Kristie L. Kahl: To start, can you discuss what the difference is between a small cell and a non-small cell lung cancer diagnosis?
Wade T. Iams, MD: Those are the 2 major types of lung cancer, and the difference is the cell type within the lung from which the cancer started. Small cell lung cancer begins in neuroendocrine tumors within the lung, whereas non-small cell lung cancer begins in a different set of cells, either in the central lung or out in the periphery. They are the 2 main subtypes differentiated both by site – typically small cell lung cancer in the mid chest and non-small cell often out at the periphery, but can also be in the mid chest – and then treatment modalities.
Kristie L. Kahl: Can you discuss what the non-genomic factors are that are associated with small cell lung cancer?
Wade T. Iams, MD: The biggest association of a non-genomic factors with small cell lung cancer is smoking and cigarette smoking. In particular, heavy cigarette smoking is strongly associated with the development of small cell lung cancer.
Kristie L. Kahl: Can you also explain how this can be a fast-growing disease?
Wade T. Iams, MD: Small cell lung cancer can grow, and typically does, grow more rapidly than non-small cell lung cancer, such that tumor size can double. In aggressive instances, even on the order of days, the tumor grows very rapidly. It's typically not present in a person's body for a prolonged period of time before symptoms develop. And that is very typical of small cell lung cancer.
Kristie L. Kahl: How does the fact that it's fast-growing affect treatment options or treatment decisions?
Wade T. Iams, MD: The fact that small cell lung cancer is so fast growing affects the timeline that we like to start treatment, usually within a week or 2 of making the diagnosis. But it also increases the likelihood that typical chemotherapy will be able to shrink the cancer. And that's what we see in small cell lung cancer, where it grows rapidly. We like to treat it quickly. And our standard chemotherapy options, because of the rapid growth rate, chemotherapy is actually more effective than a non-small cell lung cancer initially.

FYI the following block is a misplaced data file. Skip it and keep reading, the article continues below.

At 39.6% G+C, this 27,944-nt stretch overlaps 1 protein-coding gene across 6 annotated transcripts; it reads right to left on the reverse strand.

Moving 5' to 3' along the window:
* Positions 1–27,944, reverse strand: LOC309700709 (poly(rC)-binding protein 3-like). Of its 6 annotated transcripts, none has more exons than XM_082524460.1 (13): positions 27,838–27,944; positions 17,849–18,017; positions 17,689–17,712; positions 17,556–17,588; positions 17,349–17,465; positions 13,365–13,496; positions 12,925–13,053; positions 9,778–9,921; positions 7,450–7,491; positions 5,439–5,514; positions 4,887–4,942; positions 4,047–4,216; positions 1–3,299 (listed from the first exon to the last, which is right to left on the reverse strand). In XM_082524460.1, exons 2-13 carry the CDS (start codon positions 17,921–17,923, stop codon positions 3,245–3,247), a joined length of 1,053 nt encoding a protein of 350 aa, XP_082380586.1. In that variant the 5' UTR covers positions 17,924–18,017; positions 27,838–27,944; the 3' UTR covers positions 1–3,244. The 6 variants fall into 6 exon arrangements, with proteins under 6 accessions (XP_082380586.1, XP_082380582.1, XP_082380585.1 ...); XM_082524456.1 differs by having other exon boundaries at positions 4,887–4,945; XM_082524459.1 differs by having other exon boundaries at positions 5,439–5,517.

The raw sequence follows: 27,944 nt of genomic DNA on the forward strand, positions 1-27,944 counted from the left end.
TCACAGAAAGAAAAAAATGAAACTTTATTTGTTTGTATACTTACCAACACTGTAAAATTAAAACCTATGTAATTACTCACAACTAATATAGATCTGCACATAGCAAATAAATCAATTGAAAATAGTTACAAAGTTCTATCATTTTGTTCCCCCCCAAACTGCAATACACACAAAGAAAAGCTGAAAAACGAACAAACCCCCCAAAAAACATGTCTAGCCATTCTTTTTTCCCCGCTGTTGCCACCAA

Kristie L. Kahl: When it comes to the treatment approach, how does a multidisciplinary team come into play with a small cell lung cancer diagnosis and its treatment?
Wade T. Iams, MD: When somebody is diagnosed with small cell lung cancer, the key differentiation is whether that individual is able to be approached with a goal of curing them of their cancer or if our treatment goals are to prolong life and try to maintain quality of life. And the multidisciplinary discussion essentially makes that determination.
Specifically, if the individual has small cell lung cancer within the body, typically within the lung or lymph nodes next to the lung where it started, then chemotherapy plus radiation may be an option and cure would be the goal of that therapy. In rare circumstances, surgeons can also be involved, particularly if there's just 1 spot of small cell lung cancer, then we would rapidly get the surgeons involved and think about doing surgery to remove that. But because of the aggressiveness, we would always follow up surgery with chemotherapy in case there are tiny, small cell lung cancer cells that we haven't yet seen on scans.